6. Credit Counselling

You will need to attend two credit counselling sessions to help you manage your finances better in the future.

7. Completion and Certificate of Full Performance

Upon making your final payment, you receive a Certificate of Full Performance, marking the completion of your consumer proposal.

Consumer Proposal vs. Other Debt Solutions

When navigating a consumer proposal in Canada, it’s essential to compare it with other debt relief options like bankruptcy.

Pros and Cons of Filing a Consumer Proposal

A consumer proposal comes with several benefits, including reducing your total debt, freezing interest on qualifying debts, and stopping calls from collection agencies. However, it also has downsides, like affecting your credit report and potentially impacting your professional or employment opportunities.

Bankruptcy: An Alternative to Consider

Bankruptcy is another legal process to eliminate unmanageable debt. While it offers a fresh start, it stays on your credit report for longer, requires monthly income reporting, and affects your assets more than a consumer proposal.

Other Alternatives to Explore

Before deciding on a consumer proposal, explore other avenues such as credit counselling, debt consolidation loans, and DIY budgeting. Each alternative has its advantages and drawbacks, so it’s vital to choose what fits your financial situation best.

Final Thoughts: Making an Informed Decision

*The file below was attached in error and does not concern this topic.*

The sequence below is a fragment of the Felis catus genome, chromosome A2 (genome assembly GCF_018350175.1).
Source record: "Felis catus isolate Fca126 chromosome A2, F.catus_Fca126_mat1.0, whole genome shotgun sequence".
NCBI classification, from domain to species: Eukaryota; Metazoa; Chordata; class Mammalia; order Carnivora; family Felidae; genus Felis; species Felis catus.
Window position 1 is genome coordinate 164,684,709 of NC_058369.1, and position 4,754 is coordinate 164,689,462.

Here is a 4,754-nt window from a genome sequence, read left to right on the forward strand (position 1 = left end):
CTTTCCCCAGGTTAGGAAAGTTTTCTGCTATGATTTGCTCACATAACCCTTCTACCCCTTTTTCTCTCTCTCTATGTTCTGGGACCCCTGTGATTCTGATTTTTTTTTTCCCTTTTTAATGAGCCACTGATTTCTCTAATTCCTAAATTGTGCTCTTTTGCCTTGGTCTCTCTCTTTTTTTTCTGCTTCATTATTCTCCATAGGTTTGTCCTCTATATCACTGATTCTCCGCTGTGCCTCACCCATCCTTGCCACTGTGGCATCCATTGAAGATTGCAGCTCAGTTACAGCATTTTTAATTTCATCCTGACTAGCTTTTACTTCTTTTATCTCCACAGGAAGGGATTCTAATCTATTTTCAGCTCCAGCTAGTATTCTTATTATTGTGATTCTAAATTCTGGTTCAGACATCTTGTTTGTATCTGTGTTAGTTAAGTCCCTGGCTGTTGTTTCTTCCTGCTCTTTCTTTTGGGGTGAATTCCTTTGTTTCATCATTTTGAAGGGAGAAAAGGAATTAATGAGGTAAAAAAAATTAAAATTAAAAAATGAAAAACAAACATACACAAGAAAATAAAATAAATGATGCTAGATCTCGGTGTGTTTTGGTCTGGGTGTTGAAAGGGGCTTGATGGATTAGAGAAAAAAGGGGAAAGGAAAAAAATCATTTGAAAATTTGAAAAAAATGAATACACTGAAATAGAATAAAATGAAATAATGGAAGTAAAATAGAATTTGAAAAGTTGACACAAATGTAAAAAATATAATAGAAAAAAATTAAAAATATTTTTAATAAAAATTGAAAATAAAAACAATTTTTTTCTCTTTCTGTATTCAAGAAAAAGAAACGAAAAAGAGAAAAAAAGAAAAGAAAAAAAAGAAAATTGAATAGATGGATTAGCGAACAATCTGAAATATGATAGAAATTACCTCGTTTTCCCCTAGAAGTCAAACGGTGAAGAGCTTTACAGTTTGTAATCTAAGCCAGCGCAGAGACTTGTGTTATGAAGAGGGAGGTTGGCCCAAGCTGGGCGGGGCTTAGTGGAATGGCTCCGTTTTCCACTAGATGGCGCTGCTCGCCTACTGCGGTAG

While a consumer proposal can offer a lifeline to those in severe debt, it’s a decision that should be made after careful consideration. With this guide, we hope you’re better equipped to navigate a consumer proposal in Canada. Remember, it’s always wise to consult with a financial advisor or licensed professional before making such significant decisions.

Frequently Asked Questions

  1. What happens to my credit score when I file a consumer proposal? Filing a consumer proposal will lower your credit score to an R7 rating, which can hinder your ability to secure new credit for the duration of the proposal.
  2. Can I pay off my consumer proposal early? Yes, you can pay off your consumer proposal early without any penalties. Doing this can also help to restore your credit faster.
  3. What happens if I can’t make the payments on my consumer proposal? If you miss three consecutive payments or if your payments are more than three months late, your consumer proposal could be annulled. This means your creditors could take legal action to collect the money you owe them.
  4. Can I file a joint consumer proposal with my spouse? Yes, couples who have jointly accumulated debt can file a joint consumer proposal. The debt limit in this case is $500,000.
  5. What types of debts are not covered by a consumer proposal? Secured debts such as mortgages, vehicle loans, home equity loans, and Home Equity Lines of Credit (HELOCs) are not covered by a consumer proposal.

Find Your Personal Debt Relief Solution

Licensed Insolvency Trustees are here to help. Get a free assessment of your options.

Discuss options to get out of debt with a trained & licensed debt relief professional.